Tuesday, January 12, 2021

Astronomy Tuesday




I know I posted that amazing panorama of the southern sky last week, but I think this image of the Small Magellanic Cloud is still a lovely tonic to the stresses of the past week. 

The small star cluster on the right is 47 Tucanae.

Image Credit and Copyright: José Mtanous

Sunday, January 10, 2021

Sunday bird blogging



As is the case with many bird species, what we call a blackbird in North America is not related to the Eurasian blackbirds seen in Europe. (This handsome fellow was in Padova, Italy.)

If that eye ring and orange beak remind you of an American Robin, that's because this is also a member of the thrush family.

Saturday, January 9, 2021

Saturday reflections


 

The windows on the new Target store on Tenth Avenue, reflecting the snowy street a few weeks ago.

Friday, January 8, 2021

A little respite


The bad news is this picture is blurry. The good news is it's a baby kangaroo, and her face -- and those little paws -- are still adorable.

Also, this joke made me laugh. 
Q: What is the difference between the US Capitol and Mordor?

A: One does not simply walk into Mordor.

Thursday, January 7, 2021

Life in the time of coronavirus

(I was going to post this yesterday -- copying something I'd put on Facebook --  but instead spent too much of the day staring at the television in horror and frantically refreshing news sites and blogs. There were almost 4000 new deaths from Covid in the United States yesterday, and it wasn't even big news.)

After 9/11, the New York Times ran a series called Portraits of Grief, a photo and a few paragraphs for each of the 2900 people who died that day. It took two or three months to get to everyone, and though it was almost unbearably sad, it was also a wonderful tribute. They were full of little details -- funny stories, favorite bands, the teams they followed, how they met their spouses -- that made each person more than a name. I read every single one of them.

Now we're losing that many people every day and they're mostly just faceless. How can we begin to memorialize them all? Every year at the remembrance at Ground Zero they read the names of all of the victims, and it takes more than three hours. Imagine doing that every day. There are 58,000 names on the Vietnam Memorial in Washington. We lost 65,000 Americans in December alone.

Sometimes I think the scope of this tragedy is just making us all a little numb. (And that maybe we have to be a little numb just to get through this.) But I found this Twitter feed that is doing something similar to the Times Portraits -- pictures and stories of some of the people we've lost. And it reminds me of all the tears and heartbreak we've endured and will continue to endure until we come out the other side, but also helps me to remember that these aren't just statistics, they're mothers and fathers and daughters and sons, and teachers and doctors and coaches and bus drivers.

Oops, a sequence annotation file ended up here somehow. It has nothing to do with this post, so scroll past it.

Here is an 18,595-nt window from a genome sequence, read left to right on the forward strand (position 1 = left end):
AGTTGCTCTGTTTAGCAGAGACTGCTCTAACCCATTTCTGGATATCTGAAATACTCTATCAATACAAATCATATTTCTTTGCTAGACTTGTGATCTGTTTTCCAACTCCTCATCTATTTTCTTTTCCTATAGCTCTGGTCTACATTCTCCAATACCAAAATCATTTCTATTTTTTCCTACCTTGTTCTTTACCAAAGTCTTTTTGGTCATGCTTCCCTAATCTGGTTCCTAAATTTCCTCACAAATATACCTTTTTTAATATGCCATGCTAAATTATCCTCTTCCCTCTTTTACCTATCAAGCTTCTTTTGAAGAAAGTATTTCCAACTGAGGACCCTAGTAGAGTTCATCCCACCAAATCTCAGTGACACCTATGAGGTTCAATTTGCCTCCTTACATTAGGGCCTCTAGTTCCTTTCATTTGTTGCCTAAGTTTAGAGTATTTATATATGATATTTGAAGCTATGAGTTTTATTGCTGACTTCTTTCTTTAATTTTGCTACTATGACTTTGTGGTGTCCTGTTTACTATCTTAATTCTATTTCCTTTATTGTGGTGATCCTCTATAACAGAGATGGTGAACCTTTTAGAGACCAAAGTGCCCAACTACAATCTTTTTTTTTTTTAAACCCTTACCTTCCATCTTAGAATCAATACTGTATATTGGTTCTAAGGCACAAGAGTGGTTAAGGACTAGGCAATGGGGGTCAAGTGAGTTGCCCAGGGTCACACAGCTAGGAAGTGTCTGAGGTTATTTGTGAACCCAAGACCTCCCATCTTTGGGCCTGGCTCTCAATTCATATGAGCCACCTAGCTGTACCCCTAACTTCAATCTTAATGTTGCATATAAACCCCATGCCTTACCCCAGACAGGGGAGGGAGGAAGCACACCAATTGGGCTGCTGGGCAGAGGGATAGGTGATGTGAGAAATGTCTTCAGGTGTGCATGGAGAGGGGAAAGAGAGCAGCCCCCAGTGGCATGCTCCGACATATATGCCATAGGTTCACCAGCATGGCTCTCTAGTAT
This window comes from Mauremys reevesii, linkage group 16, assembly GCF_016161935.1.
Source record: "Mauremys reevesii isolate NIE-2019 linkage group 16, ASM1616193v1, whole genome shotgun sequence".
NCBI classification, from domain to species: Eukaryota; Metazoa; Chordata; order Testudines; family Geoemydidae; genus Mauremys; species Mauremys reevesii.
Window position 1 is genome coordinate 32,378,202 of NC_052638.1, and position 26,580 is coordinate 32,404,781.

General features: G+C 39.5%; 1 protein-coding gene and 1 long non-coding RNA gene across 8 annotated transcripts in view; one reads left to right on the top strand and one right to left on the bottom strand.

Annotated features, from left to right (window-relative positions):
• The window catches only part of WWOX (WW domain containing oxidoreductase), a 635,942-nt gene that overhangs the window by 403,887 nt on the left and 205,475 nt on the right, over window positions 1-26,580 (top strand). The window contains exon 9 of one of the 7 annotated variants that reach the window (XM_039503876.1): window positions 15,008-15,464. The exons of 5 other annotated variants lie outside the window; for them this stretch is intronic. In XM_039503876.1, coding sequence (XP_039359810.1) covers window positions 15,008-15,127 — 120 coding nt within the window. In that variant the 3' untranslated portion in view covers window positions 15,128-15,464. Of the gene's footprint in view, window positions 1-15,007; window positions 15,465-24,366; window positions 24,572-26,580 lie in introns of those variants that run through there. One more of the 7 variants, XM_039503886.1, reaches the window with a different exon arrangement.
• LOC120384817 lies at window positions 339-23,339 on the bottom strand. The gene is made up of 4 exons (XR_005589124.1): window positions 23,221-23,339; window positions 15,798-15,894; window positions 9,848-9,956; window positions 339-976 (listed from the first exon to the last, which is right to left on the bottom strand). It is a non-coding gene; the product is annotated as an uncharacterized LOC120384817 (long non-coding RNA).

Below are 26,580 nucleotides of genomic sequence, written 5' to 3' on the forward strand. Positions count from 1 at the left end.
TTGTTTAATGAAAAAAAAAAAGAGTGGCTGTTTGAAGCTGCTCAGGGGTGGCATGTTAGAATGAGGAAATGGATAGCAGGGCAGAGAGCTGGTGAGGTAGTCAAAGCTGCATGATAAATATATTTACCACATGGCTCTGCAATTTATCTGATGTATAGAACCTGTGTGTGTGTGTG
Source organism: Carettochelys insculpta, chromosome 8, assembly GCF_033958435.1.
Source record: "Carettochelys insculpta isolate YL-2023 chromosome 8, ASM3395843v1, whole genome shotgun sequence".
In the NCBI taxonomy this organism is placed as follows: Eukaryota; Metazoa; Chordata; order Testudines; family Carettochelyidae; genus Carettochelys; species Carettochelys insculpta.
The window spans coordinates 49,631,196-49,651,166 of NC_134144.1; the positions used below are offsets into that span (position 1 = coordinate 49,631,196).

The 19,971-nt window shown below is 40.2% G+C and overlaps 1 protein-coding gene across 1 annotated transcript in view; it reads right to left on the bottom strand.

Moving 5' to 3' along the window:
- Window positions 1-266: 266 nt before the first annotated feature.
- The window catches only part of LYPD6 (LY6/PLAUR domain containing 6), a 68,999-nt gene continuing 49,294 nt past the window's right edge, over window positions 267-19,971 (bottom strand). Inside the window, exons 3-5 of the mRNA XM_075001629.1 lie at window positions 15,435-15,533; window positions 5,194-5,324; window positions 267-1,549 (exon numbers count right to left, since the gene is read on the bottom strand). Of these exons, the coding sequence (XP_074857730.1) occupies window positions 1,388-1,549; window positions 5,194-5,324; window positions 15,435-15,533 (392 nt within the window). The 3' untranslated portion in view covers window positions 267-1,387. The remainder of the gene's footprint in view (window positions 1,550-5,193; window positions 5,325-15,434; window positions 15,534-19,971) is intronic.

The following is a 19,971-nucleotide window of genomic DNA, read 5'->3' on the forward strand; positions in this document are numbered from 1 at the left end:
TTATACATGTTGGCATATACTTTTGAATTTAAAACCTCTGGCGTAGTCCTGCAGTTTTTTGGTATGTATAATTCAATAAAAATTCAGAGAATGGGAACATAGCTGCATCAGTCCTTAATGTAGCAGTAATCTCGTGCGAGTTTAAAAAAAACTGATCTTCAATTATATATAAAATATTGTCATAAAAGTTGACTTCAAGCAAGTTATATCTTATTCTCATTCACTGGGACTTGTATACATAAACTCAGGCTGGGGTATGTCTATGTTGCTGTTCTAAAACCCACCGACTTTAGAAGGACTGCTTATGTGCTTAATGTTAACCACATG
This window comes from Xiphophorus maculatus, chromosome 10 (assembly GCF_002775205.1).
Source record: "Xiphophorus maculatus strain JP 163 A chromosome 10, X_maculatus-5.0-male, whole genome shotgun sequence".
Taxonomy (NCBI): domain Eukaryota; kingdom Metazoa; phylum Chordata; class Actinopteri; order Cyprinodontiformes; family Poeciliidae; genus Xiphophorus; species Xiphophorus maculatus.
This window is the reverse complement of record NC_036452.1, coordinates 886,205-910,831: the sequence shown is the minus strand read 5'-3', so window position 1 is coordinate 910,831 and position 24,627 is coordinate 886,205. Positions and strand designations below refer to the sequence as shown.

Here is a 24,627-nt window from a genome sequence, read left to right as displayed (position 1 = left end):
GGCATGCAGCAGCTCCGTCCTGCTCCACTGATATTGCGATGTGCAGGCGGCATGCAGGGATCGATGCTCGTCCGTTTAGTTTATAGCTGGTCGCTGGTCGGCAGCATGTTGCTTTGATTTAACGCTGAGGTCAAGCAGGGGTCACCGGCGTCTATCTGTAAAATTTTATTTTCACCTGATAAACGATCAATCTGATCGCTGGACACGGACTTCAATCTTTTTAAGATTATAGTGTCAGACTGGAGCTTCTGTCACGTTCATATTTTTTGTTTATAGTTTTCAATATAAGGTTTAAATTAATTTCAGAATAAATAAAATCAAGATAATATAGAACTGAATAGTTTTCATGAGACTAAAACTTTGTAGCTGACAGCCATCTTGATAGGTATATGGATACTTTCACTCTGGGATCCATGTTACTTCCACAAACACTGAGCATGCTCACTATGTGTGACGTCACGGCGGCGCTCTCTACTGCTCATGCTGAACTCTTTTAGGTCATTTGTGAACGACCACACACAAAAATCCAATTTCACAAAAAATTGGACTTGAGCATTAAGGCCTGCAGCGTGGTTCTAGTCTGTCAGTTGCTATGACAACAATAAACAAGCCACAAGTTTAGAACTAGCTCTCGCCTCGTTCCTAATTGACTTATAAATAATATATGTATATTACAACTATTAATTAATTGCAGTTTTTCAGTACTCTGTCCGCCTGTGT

Every one of them had a story. Every one of them had a name.

Tuesday, January 5, 2021

Astronomy Tuesday





This is a magnificent panorama of the southern sky, including the Southern Cross at the top, and the Large and Small Magellanic Clouds at the bottom.

I've been lucky enough to see some of this myself, even if the naked eye can never capture all the light a camera can. There's still something to be said for seeing things yourself. That's a gift -- and sometimes a curse -- that no one can ever take from you.

Image Credit and Copyright: Petr Horalek, Josef Kujal

Monday, January 4, 2021

Palate cleanser




I spent too much time today reading about politics and pandemics, so I really needed something to lighten my mood.

This wallaby, also at the Featherdale Wildlife Park, did the job nicely. Wallabies are like the Fun Size version of kangaroos -- just as cute, and a lot more portable.

Sunday, January 3, 2021

Sunday bird blogging


I promised color, and here you are.

This picture, of a golden pheasant at the Featherdale Wildlife Park in Sydney in 2016, isn't as sharp as I'd like. But that bird looks like a crayon box come to life and on a gray, sleety day when it feels like the sun decided that crawling above the horizon was just too much trouble, it's a treat for my eyes and my temperament.

Saturday, January 2, 2021

Saturday reflections




Really, there will be some color in this world and on this blog at some point, but today I like this composition -- a snow-bedecked car reflecting the small fence around a tree pit.

I hadn't realized how proud I was of managing to keep track of what day it was during these long, long months of lockdown until two Friday holidays in a row completely screwed up my sense of time even more than it was already screwed up. Thursday felt like a Friday. Friday felt like Saturday. I know today's not Sunday but it doesn't feel like Saturday, either.

Considering everything that's happened -- and continues to happen -- in this world, this is oddly unsettling.

Friday, January 1, 2021

Happy New Year




I went through old folders hoping to find something cheerful and inspiring to lead us into what we all hope -- desperately -- will be a better year.

For some reason, this is what caught my eye -- knobbly stalks and a few leaves on a drizzly day in South London a few years ago. Bare honesty instead of bright promises, but still somehow beautiful.